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+ Recognising Linnaeus’ handwriting

The Linnean Society of London has recently produced some promising results in its experiments with our Transkribus platform.

Founded in 1788, the Linnean Society is the world’s oldest natural history society.  Its collections contain thousands of documents and animal specimens which once belonged to the Swedish botanist Carl Linnaeus, who is credited with formalising the taxonomy for living species which is still widely used today. The Linnean Society is one of the READ project’s Memorandum of Understanding partners and hosted our Digital Toolbox conference which took place in October 2016.

Page from Carl Linnaeus’ manuscript Hortus Uplandicus I (1730), a catalogue of the plants in the Uppsala Botanical Garden.  With Permission of The Linnean Society of London.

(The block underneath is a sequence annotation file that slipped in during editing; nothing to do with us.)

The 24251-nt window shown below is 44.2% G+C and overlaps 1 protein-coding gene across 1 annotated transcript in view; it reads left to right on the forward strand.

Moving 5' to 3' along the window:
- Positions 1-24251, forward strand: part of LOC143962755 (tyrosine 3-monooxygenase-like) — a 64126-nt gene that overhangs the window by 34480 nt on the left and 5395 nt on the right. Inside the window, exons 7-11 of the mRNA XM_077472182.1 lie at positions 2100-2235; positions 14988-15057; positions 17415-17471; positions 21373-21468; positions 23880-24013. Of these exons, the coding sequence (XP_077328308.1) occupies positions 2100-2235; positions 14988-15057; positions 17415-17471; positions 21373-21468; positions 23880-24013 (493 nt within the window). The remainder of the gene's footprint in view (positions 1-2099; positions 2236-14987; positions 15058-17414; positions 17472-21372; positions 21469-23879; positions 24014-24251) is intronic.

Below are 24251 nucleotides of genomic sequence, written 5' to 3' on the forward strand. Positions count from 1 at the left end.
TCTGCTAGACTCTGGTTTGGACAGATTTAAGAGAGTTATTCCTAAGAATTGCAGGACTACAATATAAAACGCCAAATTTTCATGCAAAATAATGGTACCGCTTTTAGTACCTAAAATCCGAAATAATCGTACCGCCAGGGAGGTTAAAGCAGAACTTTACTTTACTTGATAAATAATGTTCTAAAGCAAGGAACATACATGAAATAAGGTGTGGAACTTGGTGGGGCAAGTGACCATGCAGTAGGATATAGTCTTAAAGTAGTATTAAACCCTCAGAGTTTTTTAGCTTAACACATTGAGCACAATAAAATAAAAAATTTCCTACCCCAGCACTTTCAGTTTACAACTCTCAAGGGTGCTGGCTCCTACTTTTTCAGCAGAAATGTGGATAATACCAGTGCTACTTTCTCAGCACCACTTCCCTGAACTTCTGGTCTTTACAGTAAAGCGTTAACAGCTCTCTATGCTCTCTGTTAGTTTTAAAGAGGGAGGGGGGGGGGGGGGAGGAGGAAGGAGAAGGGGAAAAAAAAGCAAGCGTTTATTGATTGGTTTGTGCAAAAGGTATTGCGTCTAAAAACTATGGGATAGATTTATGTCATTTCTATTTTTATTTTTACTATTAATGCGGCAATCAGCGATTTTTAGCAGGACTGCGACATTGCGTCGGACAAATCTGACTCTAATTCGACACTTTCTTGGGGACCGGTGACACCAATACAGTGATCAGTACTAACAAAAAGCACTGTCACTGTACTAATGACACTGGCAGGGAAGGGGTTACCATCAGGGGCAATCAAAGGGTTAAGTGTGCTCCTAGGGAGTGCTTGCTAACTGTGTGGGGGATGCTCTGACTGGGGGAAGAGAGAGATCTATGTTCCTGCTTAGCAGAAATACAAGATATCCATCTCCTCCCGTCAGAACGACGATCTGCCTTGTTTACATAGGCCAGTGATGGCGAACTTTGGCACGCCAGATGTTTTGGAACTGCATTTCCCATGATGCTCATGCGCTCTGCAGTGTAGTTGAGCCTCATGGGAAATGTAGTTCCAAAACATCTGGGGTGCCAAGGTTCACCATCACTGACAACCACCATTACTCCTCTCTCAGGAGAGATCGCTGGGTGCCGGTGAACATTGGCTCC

After submitting training data to the Transkribus team based on eighteenth-century handwriting in Swedish, English, French and Latin, the Linnean Society now have a Handwritten Text Recognition model which is capable of recognising some of Linnaeus’ handwriting with a Character Error Rate (CER) of 22%.  The Linnean Society deliberately selected difficult pages (like the above) to challenge our technology – with complicated layouts, intricate handwriting, several languages and multiple hands.  We hope that the results of this text recognition process could be improved in the future if training was focused on a particular language or hand.  But these early results already open up the exciting possibility of Keyword Spotting – a new searching tool available in Transkribus which uses Handwritten Text Recognition technology to ensure more accurate search results than those generated through conventional keyword searching of transcripts.

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